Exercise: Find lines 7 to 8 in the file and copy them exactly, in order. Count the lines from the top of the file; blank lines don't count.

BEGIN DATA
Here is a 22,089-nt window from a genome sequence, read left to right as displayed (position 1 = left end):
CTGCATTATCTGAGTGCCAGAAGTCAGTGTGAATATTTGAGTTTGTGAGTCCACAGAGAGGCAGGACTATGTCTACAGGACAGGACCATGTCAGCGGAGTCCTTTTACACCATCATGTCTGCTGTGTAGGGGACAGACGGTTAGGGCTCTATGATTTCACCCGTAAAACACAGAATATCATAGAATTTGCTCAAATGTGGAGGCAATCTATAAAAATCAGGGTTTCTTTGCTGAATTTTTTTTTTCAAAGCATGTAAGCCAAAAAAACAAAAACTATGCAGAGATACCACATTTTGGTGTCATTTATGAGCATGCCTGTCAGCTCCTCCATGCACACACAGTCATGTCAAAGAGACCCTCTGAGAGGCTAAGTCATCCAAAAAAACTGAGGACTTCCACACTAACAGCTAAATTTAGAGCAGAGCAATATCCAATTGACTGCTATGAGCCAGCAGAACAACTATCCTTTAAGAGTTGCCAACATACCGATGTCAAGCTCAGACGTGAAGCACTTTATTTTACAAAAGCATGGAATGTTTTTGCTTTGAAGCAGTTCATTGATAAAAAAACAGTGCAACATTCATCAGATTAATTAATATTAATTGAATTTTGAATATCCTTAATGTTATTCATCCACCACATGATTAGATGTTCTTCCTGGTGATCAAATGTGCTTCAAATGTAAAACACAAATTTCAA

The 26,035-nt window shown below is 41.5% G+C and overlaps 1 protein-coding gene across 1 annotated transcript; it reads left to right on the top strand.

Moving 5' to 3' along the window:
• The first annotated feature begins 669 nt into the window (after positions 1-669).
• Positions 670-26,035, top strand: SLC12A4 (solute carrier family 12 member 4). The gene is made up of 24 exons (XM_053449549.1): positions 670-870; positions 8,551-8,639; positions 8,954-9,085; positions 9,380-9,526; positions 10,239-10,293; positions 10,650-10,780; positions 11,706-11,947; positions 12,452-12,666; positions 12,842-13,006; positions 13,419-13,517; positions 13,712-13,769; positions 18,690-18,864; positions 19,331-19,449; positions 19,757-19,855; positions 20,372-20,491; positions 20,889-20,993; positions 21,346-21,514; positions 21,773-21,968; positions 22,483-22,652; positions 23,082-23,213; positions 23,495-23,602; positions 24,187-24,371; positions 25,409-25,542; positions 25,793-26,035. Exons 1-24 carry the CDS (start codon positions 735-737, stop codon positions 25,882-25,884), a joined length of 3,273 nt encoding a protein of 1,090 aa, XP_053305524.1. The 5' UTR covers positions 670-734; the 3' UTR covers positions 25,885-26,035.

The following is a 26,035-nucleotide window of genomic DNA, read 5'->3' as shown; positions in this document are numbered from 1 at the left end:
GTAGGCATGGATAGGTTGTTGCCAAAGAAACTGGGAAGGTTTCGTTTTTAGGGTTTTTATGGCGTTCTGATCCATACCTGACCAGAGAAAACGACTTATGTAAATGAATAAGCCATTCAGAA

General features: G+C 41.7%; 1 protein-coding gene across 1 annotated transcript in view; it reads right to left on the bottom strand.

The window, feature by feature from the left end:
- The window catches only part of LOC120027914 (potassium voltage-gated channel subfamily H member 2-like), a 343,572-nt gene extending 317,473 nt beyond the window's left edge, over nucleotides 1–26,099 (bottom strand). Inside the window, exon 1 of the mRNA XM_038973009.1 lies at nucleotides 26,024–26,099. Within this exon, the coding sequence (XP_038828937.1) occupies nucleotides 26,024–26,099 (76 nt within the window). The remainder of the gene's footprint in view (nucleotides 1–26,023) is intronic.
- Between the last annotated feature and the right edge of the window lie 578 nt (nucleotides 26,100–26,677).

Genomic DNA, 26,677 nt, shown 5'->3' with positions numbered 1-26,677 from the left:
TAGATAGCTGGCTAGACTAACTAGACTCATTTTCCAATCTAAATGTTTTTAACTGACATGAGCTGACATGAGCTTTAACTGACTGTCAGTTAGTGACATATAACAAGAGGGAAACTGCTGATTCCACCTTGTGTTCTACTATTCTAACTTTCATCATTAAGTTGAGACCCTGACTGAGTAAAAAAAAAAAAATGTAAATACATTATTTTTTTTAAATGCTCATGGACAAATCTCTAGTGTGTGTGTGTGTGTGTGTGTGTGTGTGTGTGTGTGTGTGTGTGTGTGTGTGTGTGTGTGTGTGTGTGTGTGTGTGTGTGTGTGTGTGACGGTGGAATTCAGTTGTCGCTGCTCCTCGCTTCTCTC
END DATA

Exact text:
The following is a 26,035-nucleotide window of genomic DNA, read 5'->3' as shown; positions in this document are numbered from 1 at the left end:
GTAGGCATGGATAGGTTGTTGCCAAAGAAACTGGGAAGGTTTCGTTTTTAGGGTTTTTATGGCGTTCTGATCCATACCTGACCAGAGAAAACGACTTATGTAAATGAATAAGCCATTCAGAA